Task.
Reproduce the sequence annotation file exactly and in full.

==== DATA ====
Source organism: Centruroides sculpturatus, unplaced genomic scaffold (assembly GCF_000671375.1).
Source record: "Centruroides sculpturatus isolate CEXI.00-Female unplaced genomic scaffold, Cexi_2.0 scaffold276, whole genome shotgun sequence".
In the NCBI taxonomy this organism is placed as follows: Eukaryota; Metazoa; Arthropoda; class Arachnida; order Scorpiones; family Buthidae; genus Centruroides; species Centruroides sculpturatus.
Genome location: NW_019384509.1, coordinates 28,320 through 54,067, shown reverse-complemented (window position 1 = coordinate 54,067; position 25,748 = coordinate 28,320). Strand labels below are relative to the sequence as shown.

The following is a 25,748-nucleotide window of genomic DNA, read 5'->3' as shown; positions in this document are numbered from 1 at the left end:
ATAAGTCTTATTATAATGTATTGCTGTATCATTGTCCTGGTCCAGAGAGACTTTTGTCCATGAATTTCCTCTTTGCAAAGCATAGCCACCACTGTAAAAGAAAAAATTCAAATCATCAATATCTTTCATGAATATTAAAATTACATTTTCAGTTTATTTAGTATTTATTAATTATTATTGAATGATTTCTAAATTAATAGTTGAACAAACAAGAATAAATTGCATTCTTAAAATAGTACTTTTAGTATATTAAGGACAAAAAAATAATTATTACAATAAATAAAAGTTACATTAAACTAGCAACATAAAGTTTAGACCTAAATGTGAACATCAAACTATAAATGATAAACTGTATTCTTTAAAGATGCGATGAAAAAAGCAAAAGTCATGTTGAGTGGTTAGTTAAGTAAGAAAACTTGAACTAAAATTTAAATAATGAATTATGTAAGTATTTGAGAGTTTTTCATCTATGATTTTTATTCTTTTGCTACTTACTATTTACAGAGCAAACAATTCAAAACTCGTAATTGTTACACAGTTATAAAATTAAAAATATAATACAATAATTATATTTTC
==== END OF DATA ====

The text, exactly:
Source organism: Centruroides sculpturatus, unplaced genomic scaffold (assembly GCF_000671375.1).
Source record: "Centruroides sculpturatus isolate CEXI.00-Female unplaced genomic scaffold, Cexi_2.0 scaffold276, whole genome shotgun sequence".
In the NCBI taxonomy this organism is placed as follows: Eukaryota; Metazoa; Arthropoda; class Arachnida; order Scorpiones; family Buthidae; genus Centruroides; species Centruroides sculpturatus.
Genome location: NW_019384509.1, coordinates 28,320 through 54,067, shown reverse-complemented (window position 1 = coordinate 54,067; position 25,748 = coordinate 28,320). Strand labels below are relative to the sequence as shown.

The following is a 25,748-nucleotide window of genomic DNA, read 5'->3' as shown; positions in this document are numbered from 1 at the left end:
ATAAGTCTTATTATAATGTATTGCTGTATCATTGTCCTGGTCCAGAGAGACTTTTGTCCATGAATTTCCTCTTTGCAAAGCATAGCCACCACTGTAAAAGAAAAAATTCAAATCATCAATATCTTTCATGAATATTAAAATTACATTTTCAGTTTATTTAGTATTTATTAATTATTATTGAATGATTTCTAAATTAATAGTTGAACAAACAAGAATAAATTGCATTCTTAAAATAGTACTTTTAGTATATTAAGGACAAAAAAATAATTATTACAATAAATAAAAGTTACATTAAACTAGCAACATAAAGTTTAGACCTAAATGTGAACATCAAACTATAAATGATAAACTGTATTCTTTAAAGATGCGATGAAAAAAGCAAAAGTCATGTTGAGTGGTTAGTTAAGTAAGAAAACTTGAACTAAAATTTAAATAATGAATTATGTAAGTATTTGAGAGTTTTTCATCTATGATTTTTATTCTTTTGCTACTTACTATTTACAGAGCAAACAATTCAAAACTCGTAATTGTTACACAGTTATAAAATTAAAAATATAATACAATAATTATATTTTC